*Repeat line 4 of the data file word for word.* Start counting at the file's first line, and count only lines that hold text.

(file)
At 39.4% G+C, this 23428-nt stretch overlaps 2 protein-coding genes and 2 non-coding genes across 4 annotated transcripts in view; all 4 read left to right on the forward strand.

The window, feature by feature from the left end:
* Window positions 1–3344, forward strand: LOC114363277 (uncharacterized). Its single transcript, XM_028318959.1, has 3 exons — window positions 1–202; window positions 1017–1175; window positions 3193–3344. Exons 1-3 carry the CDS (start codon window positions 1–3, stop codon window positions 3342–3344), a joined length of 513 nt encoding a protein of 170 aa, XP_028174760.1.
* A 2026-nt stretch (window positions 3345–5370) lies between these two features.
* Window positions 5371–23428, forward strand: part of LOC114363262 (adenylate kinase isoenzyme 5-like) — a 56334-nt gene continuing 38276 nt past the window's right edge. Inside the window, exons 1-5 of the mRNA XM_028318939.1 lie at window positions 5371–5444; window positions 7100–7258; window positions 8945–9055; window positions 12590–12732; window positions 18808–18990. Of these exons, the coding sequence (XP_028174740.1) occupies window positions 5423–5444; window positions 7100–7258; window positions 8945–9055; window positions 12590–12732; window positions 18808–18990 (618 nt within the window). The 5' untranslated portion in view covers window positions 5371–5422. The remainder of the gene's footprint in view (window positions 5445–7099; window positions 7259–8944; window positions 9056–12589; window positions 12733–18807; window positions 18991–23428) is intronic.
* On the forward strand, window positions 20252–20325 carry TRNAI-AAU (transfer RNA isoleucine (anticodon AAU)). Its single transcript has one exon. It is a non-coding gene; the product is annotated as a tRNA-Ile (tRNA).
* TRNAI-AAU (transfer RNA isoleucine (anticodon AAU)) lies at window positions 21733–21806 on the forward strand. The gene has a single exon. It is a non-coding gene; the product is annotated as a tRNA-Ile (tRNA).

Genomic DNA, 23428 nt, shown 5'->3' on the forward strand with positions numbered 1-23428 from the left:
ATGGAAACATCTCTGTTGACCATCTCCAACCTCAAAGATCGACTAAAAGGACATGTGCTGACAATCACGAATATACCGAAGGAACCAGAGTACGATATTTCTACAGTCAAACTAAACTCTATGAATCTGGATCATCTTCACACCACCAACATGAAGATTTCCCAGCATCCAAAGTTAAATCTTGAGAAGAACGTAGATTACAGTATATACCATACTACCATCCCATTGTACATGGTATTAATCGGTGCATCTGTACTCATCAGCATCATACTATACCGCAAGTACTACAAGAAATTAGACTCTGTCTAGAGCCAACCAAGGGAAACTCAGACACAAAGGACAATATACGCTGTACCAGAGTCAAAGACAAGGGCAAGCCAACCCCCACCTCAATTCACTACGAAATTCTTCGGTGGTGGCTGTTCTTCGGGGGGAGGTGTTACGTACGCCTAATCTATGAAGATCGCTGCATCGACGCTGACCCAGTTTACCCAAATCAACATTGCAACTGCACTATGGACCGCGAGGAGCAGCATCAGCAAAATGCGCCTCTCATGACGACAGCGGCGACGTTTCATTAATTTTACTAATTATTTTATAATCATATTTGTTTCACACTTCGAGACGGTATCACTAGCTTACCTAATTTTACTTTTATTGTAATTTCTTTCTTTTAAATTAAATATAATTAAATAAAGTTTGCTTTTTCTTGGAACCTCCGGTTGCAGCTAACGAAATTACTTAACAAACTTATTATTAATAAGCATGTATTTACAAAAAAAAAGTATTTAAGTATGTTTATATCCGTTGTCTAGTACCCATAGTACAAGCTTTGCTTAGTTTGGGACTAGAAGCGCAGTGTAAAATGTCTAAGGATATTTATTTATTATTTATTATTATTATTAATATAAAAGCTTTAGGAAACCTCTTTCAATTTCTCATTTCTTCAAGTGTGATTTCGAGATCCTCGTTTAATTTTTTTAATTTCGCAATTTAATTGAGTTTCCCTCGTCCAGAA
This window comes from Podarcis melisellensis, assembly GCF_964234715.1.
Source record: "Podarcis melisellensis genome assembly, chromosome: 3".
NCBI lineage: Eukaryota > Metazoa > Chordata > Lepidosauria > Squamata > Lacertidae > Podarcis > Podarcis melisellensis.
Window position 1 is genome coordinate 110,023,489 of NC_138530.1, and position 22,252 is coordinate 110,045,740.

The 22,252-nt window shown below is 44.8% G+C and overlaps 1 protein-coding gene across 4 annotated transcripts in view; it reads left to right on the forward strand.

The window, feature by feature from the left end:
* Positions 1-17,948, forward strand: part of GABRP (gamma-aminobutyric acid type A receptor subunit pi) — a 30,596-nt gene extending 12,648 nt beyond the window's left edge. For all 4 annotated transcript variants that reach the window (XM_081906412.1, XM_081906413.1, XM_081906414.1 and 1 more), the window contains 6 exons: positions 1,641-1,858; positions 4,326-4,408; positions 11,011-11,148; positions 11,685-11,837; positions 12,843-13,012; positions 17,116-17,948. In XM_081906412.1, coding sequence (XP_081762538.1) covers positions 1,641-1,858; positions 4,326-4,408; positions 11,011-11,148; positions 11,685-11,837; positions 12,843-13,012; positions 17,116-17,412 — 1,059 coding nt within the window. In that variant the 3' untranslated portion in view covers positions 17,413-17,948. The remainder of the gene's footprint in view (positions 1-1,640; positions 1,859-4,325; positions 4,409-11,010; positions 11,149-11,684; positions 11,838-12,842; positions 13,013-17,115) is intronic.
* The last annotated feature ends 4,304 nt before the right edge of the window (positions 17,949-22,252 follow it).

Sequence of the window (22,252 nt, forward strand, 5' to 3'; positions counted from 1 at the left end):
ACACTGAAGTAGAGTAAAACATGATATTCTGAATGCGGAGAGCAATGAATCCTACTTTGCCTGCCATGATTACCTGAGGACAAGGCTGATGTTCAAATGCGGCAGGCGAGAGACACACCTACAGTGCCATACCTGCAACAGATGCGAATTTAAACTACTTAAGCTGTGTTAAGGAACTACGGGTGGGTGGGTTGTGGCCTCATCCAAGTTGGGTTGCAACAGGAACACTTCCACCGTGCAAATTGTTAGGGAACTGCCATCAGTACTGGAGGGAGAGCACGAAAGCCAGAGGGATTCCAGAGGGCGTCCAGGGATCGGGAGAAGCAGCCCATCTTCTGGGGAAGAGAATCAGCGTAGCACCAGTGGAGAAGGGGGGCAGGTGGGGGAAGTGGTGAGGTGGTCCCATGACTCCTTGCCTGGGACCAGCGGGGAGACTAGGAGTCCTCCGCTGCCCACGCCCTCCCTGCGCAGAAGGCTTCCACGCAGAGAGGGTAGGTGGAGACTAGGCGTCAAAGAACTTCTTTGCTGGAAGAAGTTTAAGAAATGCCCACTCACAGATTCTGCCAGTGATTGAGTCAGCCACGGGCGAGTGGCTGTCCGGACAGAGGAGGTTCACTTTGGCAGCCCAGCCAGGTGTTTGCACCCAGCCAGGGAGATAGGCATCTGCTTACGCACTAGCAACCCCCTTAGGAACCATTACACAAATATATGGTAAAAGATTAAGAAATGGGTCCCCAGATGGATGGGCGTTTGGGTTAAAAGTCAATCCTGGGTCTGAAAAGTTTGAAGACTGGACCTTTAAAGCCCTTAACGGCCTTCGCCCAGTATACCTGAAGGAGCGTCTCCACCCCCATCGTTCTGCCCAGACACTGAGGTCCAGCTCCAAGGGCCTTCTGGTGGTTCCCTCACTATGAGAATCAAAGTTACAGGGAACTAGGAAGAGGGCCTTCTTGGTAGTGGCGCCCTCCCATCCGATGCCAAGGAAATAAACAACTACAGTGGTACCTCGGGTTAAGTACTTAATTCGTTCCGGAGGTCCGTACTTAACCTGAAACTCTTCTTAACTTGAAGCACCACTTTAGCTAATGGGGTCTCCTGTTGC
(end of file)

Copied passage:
* A 2026-nt stretch (window positions 3345–5370) lies between these two features.